SN: By adding complementary and alternative therapies to The Lippincott Manual, I absolutely see it as confirming their acceptance. Little by little, over the past five to ten years, complementary medicine has become more mainstream. I saw this first in the literature, then in clinical practice. I also became more aware of the large role that nurses play in providing these therapies -- from healing touch to aromatherapy -- as I accessed the literature and the Internet for information.
I feel that the change in the medical community to accept these things was brought on by consumer demand. High-tech, low-touch treatments were not meeting the consumers' needs. They desire more options, and they want to help themselves. Consumers would take their business elsewhere if the medical community did not respond. Fortunately, I think nurses are open to learning new (or ancient) ways to help their patients.
B&N.com: How long have you been an editor for The Lippincott Manual? What are the challenges in updating such a large text? Any anecdotes you'd care to share?
SN: I edited The Lippincott Manual in 1996 and 2001. That means I started the 1996 edition in 1994, so it has been a big part of my life since then. Both editions proved to need extensive revision and updating, especially in diagnostic testing and treatment. There have also been several totally new conditions to add each edition. Even though it takes over a year to rewrite and edit the book, my contributors, reviewers, and I watch closely for new developments that we can incorporate right up to press time. For example, changes in the CPR guidelines were proposed in August 2000. I began searching for a full text of the changes that I could incorporate into sections of the book but found out that changes were not yet being implemented into clinical practice. The book was literally on the printing press when I had to make a decision on what to update. Fortunately, I was able to add some information and a web site resource for CPR where readers could go to learn more as the guidelines are implemented.
B&N.com: Do you have a special field of interest in nursing? If so, can you describe what you are currently doing?
SN: I really love many areas of nursing and health care. I worked a lot in medical ICU settings early in my career, and in primary care of adults and the elderly for the past 14 years. I am currently a nurse practitioner in an outpatient setting, but I also do some work in long-term care facilities and home care. Working in primary care has allowed me to broaden my focus of health care and dabble in all body systems and a variety of settings.
B&N.com: What are the most interesting questions that are currently being asked about the future of nursing, its curriculum, and/or its practice?
SN: I think one of the most interesting questions that is being asked about nursing today is about the role of the nurse in the health care system. The role is certainly evolving with fewer nurses at the bedside, a growing number of advanced practice nurses, an expanding scope of practice, and more consideration of direct reimbursement for nurses. Much of the role is shaped by economics in the health care system, yet nursing itself will continue to shape its own destiny. I believe that independence for nurses will increase, although the practice of health care will remain collaborative. The skills of a variety of players are needed for the most effective team.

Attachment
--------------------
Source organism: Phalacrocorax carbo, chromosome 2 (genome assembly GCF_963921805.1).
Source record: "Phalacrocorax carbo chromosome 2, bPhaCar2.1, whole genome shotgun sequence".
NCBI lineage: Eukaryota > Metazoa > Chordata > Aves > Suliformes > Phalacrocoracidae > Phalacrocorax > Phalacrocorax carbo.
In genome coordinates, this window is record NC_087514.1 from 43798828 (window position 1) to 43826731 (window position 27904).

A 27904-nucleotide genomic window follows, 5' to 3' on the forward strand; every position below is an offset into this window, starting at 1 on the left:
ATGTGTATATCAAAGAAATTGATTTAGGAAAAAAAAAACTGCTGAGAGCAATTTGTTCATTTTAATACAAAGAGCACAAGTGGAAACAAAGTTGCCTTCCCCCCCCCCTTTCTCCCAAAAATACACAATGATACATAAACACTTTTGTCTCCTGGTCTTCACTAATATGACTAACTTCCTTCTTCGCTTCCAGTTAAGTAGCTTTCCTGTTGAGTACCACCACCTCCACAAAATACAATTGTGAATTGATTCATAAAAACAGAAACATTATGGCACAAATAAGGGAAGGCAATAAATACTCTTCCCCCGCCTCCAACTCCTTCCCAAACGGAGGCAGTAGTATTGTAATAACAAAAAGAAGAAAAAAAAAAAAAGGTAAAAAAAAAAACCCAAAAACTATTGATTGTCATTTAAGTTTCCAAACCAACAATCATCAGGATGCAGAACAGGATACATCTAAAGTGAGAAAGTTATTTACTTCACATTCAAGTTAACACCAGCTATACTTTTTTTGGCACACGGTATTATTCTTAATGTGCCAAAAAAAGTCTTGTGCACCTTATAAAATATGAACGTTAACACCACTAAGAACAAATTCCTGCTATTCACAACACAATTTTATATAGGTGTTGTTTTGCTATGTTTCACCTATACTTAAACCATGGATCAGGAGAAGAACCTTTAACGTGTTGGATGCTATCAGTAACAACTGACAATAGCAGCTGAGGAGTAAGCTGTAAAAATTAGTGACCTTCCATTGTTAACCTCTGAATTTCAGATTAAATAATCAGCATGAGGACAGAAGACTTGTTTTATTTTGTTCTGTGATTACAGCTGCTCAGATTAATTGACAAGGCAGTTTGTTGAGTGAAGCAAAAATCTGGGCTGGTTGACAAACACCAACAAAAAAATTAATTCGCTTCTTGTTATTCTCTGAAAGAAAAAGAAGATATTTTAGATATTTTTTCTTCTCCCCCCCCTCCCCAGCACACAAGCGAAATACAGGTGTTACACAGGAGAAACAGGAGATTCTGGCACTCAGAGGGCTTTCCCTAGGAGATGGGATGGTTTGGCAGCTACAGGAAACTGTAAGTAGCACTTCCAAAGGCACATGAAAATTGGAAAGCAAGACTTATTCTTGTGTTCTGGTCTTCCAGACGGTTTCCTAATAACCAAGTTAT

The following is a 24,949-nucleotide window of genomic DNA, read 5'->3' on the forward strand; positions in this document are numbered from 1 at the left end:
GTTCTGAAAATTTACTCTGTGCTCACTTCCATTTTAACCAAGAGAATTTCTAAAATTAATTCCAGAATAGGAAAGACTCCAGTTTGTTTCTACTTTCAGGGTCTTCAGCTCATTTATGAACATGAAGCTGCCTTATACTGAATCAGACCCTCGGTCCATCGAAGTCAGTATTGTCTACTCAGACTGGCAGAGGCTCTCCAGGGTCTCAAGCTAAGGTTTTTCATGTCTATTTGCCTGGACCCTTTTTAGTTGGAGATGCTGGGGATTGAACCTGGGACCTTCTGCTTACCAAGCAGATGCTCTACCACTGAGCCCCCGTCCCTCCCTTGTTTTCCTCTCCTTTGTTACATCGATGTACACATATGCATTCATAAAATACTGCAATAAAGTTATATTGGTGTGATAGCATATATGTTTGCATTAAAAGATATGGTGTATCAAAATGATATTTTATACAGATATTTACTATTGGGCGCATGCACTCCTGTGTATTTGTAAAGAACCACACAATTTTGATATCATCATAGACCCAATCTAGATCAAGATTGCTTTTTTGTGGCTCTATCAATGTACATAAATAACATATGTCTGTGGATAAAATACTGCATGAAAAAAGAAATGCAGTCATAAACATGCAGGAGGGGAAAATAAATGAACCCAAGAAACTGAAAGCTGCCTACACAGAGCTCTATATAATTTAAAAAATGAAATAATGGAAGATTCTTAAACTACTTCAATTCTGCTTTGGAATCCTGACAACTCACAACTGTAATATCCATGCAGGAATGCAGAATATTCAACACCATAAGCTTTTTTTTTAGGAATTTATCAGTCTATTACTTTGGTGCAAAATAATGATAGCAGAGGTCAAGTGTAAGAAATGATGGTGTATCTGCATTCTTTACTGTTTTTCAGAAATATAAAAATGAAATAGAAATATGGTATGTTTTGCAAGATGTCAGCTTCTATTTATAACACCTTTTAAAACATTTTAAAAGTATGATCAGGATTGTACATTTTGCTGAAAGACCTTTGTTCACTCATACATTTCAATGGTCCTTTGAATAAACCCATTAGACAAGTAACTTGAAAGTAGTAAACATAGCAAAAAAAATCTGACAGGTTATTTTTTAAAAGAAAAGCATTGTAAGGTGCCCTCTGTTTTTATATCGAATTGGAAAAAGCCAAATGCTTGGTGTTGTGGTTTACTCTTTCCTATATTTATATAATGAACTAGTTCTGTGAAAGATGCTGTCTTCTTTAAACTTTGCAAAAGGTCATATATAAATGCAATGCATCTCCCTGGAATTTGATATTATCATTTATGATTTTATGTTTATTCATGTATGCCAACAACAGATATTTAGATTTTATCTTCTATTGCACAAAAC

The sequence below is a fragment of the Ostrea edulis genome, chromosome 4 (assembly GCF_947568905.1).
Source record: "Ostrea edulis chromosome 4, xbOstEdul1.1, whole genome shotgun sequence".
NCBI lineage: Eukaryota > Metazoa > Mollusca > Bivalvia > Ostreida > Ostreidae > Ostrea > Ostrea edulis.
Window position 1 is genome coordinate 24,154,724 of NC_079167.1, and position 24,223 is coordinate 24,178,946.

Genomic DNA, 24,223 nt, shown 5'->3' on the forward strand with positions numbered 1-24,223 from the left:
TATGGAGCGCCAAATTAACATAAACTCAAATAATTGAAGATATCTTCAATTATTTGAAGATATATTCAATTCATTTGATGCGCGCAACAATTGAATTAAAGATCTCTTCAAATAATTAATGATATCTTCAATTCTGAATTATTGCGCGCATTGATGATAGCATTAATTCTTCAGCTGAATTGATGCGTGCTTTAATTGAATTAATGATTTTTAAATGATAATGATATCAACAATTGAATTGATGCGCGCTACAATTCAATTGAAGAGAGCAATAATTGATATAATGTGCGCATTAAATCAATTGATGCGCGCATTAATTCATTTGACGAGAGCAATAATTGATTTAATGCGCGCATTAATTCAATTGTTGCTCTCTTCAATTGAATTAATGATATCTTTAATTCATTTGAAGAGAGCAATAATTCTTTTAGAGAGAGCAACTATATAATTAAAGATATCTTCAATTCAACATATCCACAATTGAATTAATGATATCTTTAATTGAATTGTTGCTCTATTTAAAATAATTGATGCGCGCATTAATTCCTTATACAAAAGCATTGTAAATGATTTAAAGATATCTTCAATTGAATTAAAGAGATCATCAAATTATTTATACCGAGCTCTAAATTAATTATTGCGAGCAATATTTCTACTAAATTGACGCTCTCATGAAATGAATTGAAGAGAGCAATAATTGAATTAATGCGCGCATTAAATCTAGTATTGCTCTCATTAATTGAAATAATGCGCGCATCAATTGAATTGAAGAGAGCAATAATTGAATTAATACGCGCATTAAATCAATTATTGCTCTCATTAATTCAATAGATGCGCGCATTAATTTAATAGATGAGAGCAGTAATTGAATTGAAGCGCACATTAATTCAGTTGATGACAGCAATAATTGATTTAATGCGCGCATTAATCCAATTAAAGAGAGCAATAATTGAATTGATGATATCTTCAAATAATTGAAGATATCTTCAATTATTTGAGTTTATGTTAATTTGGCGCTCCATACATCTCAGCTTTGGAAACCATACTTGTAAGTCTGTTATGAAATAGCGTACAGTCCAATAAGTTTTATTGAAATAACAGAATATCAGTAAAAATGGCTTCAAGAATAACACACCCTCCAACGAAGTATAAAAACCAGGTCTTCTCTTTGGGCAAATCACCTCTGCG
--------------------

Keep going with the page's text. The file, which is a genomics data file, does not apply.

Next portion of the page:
B&N.com: Can you tell us about your background? How and why did you get into nursing?
SN: I am an R.N. diploma grad from 1978. I learned the fundamentals of nursing and the wonderful tradition of caring from the faculty and staff at Sisters of Charity Hospital in Buffalo, New York. I think I went into nursing because I loved science and was a good people person. Although I loved my first couple of staff nursing jobs, I knew I would move on. I received my B.S.N. from Marymount University in 1982 and M.S.N. from the University of Pennsylvania in 1986.
The degree from Penn seemed to open many doors for me. By that time, I had also matured and gained enough experience in bedside nursing to do anything. I worked as a freelance clinical editor in the mid '80s for Springhouse Publishing, then made contacts at Lippincott Publishing. My first nurse practitioner job after graduating from Penn was in the E.R. at Temple University Hospital, then I moved to student health at LaSalle University before moving to Maryland. I have been truly blessed with opportunities in publishing, teaching, and legal consulting, as well as clinical practice in the last decade. I am currently seeing patients as a nurse practitioner in a doctor's office two days a week; serving as an adjunct faculty member for George Mason University in Fairfax, Virginia, and George Washington University in Washington, D.C.; and working at home a couple days a week on a new Internet nursing journal project and various editing and writing projects. I love my multidimensional career.
B&N.com: Would you care to share with us your thoughts on any books you have read recently, whether for work or pleasure? Are there any other books you would like to recommend to nursing students and/or instructors?
SN: When I need to go beyond The Lippincott Manual for more background information, I use Brunner and Suddarth's Textbook of Medical-Surgical Nursing and Pillitteri's Maternal Child Health Nursing. In my nurse practitioner role, I consult Bates' Guide to Physical Examination and History Taking; Primary Care Medicine by Goroll, May, and Mulley; and Adult Primary Care by Horan and Meredith. I love to look for resources on the Internet, but the search can be time consuming. I usually start with Medscape.com, which contains Medscape Nursing and CBS Healthwatch.
For fun, I would rather be outside raking leaves, cleaning up brush, cutting the grass, or walking the dog. I do read for fun with my kids, usually adventure books they pick out. In my next life, I would like to become more holistic, study philosophies, and write something purely inspirational.